Sheridan Smith as Cilla Black

The captivating trailer for new drama Cilla, starring award winning actress Sheridan Smith. Just in case you were wondering, thats actually her singing too!

Acclaimed writer Jeff Pope has penned Cilla, a three-part drama for ITV, starring Sheridan Smith as the famous Liverpudlian songbird.

Sheridan will be joined in the cast by Aneurin Barnard as Cilla’s husband Bobby, Ed Stoppard as Brian Epstein, John Henshaw as Cilla’s father, John White and Melanie Hill is Cilla’s mother.

‘Cilla’ tells of her rocky rise to fame and will capture the essence of 1960s Liverpool, the atmosphere of promise and excitement as the Merseybeat music scene was on the verge of exploding in a blaze of tight-fitting skirts, stiletto heels, and beehives.

A young, unknown Cilla works in the austere environs of the typists’ pool at a local company, dreaming of stardom. The drama looks at how she met the two men who came to love her and ultimately fought over her – future husband Bobby Willis and legendary manager Brian Epstein, the tragic young businessman who also guided the career of The Beatles.

We learn how Cilla’s burgeoning friendship with John, Paul, George and Ringo – the four young men who went on to conquer the music world – shaped her career. It was family friend Ritchie Starkey (Ringo), the teddy-boy with a greasy quiff, who help her to cross paths with Brian Epstein and producer George Martin – who were to launch her career with recording sessions at the world famous Abbey Road Studios.

The ITV Studios production will recount the dark days of her early career, her on-off relationship with Bobby, a baker at Woolworth’s with the gift of the gab, who struggled to accept Cilla’s iron determination to succeed and become a star at the expense of practically every other area of her life.

Cilla is available to watch in the US online at Acorn

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Film Review: The Ballad Of Shirley Collins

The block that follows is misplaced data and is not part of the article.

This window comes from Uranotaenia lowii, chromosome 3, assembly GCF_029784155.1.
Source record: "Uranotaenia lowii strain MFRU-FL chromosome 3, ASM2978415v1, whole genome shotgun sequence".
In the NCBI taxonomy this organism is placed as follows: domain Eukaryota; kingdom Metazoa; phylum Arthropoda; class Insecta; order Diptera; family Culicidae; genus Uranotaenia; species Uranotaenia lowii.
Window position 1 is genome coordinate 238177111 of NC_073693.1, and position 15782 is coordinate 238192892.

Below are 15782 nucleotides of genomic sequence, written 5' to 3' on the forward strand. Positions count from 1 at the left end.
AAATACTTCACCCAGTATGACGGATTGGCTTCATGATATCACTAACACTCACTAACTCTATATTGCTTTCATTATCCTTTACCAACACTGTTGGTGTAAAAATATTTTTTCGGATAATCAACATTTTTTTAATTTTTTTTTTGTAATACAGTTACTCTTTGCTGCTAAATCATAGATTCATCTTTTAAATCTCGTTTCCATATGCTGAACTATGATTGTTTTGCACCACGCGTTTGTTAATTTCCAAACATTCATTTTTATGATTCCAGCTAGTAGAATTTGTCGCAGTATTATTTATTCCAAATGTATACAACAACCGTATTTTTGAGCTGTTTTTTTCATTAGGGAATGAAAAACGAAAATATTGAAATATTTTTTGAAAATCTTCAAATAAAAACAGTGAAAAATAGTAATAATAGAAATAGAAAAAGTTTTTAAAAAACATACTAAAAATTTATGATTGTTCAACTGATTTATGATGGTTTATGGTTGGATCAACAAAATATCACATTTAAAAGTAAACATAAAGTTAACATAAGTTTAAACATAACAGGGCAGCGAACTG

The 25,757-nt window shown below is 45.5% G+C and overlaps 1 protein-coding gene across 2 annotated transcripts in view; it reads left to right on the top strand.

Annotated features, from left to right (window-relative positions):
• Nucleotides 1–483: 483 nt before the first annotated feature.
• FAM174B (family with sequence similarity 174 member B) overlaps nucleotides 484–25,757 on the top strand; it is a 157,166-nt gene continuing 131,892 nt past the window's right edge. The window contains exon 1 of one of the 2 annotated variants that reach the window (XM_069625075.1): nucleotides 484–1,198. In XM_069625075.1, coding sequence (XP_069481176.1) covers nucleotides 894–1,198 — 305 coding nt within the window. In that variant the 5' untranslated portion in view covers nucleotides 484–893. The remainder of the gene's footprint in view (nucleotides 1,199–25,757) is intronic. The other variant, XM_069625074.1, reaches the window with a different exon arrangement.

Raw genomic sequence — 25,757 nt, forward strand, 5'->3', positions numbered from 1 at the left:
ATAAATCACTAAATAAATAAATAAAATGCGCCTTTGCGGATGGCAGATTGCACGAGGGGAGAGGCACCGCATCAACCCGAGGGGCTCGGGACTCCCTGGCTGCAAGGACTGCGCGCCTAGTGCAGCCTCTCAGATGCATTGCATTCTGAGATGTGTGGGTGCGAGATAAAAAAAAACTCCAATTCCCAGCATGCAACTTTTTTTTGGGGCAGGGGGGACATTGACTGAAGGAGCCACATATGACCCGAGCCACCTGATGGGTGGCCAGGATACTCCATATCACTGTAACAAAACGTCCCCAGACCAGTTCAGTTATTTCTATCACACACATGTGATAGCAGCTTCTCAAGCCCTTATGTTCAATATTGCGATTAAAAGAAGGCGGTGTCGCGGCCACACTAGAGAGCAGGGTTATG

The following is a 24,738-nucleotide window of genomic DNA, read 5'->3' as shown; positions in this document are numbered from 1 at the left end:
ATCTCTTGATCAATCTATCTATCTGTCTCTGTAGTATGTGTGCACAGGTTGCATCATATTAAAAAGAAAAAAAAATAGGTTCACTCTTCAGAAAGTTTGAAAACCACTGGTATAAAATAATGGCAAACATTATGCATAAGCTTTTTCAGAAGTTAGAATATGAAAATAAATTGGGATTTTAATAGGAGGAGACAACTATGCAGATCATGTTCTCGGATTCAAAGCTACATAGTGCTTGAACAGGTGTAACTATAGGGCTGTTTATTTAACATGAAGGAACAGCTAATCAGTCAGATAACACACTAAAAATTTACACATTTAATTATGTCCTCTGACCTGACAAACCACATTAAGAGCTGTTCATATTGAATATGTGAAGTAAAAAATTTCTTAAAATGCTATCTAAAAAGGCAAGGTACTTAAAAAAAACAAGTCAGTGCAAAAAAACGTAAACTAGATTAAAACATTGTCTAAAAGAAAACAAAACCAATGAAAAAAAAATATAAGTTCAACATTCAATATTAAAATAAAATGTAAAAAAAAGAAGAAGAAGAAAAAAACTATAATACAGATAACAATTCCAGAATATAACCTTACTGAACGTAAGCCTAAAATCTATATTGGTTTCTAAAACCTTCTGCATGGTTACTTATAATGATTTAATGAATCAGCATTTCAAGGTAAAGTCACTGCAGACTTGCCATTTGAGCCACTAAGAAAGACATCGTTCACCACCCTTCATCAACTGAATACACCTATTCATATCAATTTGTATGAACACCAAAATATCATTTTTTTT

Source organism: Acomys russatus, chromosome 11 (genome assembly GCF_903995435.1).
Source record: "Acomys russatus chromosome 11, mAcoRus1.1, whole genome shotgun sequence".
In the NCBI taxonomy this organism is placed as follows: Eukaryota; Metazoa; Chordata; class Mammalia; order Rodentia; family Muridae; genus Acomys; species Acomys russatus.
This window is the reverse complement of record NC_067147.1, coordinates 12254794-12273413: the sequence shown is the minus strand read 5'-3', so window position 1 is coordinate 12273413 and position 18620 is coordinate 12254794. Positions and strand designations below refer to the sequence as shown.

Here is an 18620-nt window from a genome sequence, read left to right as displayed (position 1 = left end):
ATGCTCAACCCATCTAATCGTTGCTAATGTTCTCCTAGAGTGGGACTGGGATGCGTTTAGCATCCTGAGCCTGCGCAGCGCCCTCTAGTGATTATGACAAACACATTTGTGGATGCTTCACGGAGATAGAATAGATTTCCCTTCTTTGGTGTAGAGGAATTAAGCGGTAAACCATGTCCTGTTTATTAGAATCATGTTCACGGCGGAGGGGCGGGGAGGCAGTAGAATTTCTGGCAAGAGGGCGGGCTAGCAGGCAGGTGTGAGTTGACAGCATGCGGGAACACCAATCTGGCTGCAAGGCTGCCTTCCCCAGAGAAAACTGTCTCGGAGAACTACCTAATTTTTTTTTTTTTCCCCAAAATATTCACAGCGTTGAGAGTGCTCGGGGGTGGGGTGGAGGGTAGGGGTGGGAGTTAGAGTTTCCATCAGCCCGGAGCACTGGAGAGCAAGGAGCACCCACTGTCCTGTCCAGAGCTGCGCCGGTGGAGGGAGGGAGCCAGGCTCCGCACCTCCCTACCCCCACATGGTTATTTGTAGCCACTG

Music taken from the recent documentary about Shirley Collins’ return to music is more than a mere soundtrack LP, says Luke Turner.

The soundtrack to The Ballad Of Shirley Collins starts with something rather shocking. Over the sound of a crackling fire the veteran folk singer is heard saying “There are some great female voices around now, but I’m not one of them. I wish I was.” Given her recent live appearances have been touching, emotional affairs, it’s rather devastating to hear Collins’ own verdict on her return after notorious decades of silence in which she avoided even singing in the shower. In this time, Collins’ place at the heart of the story of English and American folk music was neglected in favour of a male-dominated narrative, and she was only persuaded to return to song by the pestering of Current 93’s David Tibet. The story of how she rediscovered song is finely told in The Ballad Of Shirley Collins which, if you haven’t already seen it, you should track down now. You can hear the treasure that came from the rediscovery of what her voice can do in 2016’s Lodestar, an album in which Collins and her stripped-back band make songs, some centuries old, resonate with a curiously vibrant psychedelia.

 

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